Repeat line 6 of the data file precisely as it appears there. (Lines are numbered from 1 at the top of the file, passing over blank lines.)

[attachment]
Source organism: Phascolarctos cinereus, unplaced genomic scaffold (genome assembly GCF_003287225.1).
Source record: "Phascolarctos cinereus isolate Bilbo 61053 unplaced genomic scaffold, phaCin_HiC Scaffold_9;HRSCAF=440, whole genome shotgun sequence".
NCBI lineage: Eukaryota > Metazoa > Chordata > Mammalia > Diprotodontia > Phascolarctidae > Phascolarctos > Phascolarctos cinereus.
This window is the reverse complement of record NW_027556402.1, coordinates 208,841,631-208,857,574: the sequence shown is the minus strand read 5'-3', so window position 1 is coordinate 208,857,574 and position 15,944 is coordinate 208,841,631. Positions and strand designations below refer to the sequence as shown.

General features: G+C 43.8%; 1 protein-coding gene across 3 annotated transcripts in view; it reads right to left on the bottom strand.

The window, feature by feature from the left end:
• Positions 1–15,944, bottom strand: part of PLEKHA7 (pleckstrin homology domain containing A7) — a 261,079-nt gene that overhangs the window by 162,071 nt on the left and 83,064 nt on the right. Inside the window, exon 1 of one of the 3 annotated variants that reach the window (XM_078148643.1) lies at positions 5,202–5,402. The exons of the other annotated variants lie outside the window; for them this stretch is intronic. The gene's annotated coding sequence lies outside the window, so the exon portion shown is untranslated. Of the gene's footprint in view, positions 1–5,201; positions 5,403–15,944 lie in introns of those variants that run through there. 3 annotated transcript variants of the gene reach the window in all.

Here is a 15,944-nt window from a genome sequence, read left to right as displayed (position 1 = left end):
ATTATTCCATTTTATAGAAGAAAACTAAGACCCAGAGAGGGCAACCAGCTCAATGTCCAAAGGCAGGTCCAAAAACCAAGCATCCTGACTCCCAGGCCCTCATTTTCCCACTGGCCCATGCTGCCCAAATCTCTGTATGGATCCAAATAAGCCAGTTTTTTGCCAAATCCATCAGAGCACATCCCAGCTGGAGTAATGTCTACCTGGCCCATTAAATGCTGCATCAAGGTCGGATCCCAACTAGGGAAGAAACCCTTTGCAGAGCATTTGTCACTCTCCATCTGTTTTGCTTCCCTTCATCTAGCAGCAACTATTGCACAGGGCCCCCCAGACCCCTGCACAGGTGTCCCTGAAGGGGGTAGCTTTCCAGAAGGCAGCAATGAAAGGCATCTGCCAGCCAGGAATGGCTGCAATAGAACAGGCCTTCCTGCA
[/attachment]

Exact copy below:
The window, feature by feature from the left end: